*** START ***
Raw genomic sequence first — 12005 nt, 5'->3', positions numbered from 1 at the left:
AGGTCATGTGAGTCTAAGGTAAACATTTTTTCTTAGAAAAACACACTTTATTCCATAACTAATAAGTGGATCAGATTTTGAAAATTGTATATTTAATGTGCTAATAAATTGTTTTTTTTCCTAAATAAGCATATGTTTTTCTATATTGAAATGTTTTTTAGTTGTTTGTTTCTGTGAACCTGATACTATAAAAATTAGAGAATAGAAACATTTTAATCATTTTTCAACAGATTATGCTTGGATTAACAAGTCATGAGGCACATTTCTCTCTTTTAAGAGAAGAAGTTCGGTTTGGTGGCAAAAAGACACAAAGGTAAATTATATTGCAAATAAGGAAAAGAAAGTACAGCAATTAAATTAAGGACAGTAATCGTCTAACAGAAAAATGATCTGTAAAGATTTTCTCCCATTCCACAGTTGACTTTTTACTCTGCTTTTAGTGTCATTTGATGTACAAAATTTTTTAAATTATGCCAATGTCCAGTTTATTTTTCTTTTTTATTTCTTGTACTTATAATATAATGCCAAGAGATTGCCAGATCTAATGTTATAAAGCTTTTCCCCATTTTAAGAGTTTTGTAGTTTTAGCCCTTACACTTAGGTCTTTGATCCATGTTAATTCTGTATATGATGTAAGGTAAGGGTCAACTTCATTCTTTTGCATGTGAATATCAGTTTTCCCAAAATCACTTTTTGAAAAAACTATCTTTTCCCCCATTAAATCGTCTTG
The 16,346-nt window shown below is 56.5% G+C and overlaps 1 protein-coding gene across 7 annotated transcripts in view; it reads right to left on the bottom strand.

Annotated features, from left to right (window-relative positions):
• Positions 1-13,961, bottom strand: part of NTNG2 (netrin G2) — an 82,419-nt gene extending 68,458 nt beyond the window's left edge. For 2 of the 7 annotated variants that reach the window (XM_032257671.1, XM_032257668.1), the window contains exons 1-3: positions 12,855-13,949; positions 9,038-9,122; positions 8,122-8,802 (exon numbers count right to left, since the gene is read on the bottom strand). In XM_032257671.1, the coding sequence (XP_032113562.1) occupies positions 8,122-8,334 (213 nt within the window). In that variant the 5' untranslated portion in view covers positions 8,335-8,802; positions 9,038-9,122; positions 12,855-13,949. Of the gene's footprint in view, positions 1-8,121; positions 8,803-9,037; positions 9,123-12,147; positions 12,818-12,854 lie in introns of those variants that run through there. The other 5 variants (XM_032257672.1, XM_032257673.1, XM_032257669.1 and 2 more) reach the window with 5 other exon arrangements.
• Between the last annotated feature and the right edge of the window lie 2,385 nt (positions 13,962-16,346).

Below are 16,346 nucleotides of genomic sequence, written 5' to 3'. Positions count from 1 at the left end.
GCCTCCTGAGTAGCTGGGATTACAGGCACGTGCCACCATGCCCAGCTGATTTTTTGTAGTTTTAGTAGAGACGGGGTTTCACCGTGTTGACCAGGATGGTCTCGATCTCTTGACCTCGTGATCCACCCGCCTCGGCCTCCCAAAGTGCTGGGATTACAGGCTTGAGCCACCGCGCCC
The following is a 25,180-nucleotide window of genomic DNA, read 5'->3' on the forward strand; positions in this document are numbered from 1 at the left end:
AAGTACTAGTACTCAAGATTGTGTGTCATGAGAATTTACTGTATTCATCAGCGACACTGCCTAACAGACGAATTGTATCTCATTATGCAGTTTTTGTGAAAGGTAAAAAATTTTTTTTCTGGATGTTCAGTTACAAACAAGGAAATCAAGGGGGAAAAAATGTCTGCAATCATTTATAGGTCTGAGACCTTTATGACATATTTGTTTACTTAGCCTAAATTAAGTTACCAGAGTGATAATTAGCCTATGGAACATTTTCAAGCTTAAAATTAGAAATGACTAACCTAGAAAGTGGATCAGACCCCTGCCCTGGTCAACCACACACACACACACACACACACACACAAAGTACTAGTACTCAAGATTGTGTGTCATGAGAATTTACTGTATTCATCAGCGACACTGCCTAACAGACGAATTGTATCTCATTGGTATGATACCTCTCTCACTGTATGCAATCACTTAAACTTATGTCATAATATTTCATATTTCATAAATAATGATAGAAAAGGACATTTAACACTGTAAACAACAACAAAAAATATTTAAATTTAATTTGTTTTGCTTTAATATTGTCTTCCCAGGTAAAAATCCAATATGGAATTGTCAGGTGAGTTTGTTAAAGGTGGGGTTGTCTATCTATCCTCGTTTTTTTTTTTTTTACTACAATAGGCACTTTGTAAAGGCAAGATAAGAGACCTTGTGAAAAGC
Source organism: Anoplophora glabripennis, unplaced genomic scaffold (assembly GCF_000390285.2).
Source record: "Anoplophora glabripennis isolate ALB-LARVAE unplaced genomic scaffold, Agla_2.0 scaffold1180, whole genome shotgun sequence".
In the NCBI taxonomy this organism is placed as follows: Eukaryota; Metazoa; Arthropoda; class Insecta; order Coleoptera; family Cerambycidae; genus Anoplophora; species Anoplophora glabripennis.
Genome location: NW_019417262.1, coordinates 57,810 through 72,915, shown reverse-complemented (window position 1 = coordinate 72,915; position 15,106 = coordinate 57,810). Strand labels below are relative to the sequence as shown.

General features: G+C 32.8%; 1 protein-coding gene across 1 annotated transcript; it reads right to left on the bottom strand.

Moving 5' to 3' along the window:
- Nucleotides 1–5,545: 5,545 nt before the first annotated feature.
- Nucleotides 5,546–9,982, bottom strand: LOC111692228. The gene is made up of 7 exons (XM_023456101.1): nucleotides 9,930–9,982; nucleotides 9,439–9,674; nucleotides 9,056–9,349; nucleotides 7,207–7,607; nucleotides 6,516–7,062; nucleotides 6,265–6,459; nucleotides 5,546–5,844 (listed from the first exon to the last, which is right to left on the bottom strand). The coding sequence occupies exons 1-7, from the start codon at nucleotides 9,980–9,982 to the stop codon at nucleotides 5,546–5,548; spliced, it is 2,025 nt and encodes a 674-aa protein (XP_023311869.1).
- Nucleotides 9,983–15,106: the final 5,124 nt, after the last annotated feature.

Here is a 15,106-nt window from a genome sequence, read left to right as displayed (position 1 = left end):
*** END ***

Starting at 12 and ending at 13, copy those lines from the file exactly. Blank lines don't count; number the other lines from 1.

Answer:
Source record: "Anoplophora glabripennis isolate ALB-LARVAE unplaced genomic scaffold, Agla_2.0 scaffold1180, whole genome shotgun sequence".
In the NCBI taxonomy this organism is placed as follows: Eukaryota; Metazoa; Arthropoda; class Insecta; order Coleoptera; family Cerambycidae; genus Anoplophora; species Anoplophora glabripennis.